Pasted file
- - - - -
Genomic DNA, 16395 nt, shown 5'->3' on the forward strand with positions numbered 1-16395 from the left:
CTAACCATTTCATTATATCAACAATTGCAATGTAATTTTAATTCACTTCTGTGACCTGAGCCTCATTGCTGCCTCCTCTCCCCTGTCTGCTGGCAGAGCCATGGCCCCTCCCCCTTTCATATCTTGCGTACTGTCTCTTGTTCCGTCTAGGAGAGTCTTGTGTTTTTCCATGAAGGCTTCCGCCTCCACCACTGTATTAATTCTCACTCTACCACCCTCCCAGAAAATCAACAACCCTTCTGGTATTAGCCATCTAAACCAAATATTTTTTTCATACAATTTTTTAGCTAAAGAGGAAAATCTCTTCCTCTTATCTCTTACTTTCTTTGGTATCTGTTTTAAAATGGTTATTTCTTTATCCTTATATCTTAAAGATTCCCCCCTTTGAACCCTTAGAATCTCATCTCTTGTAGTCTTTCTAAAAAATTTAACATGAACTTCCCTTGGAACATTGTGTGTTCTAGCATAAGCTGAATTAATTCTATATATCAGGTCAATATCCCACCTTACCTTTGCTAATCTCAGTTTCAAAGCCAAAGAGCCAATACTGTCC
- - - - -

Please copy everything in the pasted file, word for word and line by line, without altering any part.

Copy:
Genomic DNA, 16395 nt, shown 5'->3' on the forward strand with positions numbered 1-16395 from the left:
CTAACCATTTCATTATATCAACAATTGCAATGTAATTTTAATTCACTTCTGTGACCTGAGCCTCATTGCTGCCTCCTCTCCCCTGTCTGCTGGCAGAGCCATGGCCCCTCCCCCTTTCATATCTTGCGTACTGTCTCTTGTTCCGTCTAGGAGAGTCTTGTGTTTTTCCATGAAGGCTTCCGCCTCCACCACTGTATTAATTCTCACTCTACCACCCTCCCAGAAAATCAACAACCCTTCTGGTATTAGCCATCTAAACCAAATATTTTTTTCATACAATTTTTTAGCTAAAGAGGAAAATCTCTTCCTCTTATCTCTTACTTTCTTTGGTATCTGTTTTAAAATGGTTATTTCTTTATCCTTATATCTTAAAGATTCCCCCCTTTGAACCCTTAGAATCTCATCTCTTGTAGTCTTTCTAAAAAATTTAACATGAACTTCCCTTGGAACATTGTGTGTTCTAGCATAAGCTGAATTAATTCTATATATCAGGTCAATATCCCACCTTACCTTTGCTAATCTCAGTTTCAAAGCCAAAGAGCCAATACTGTCC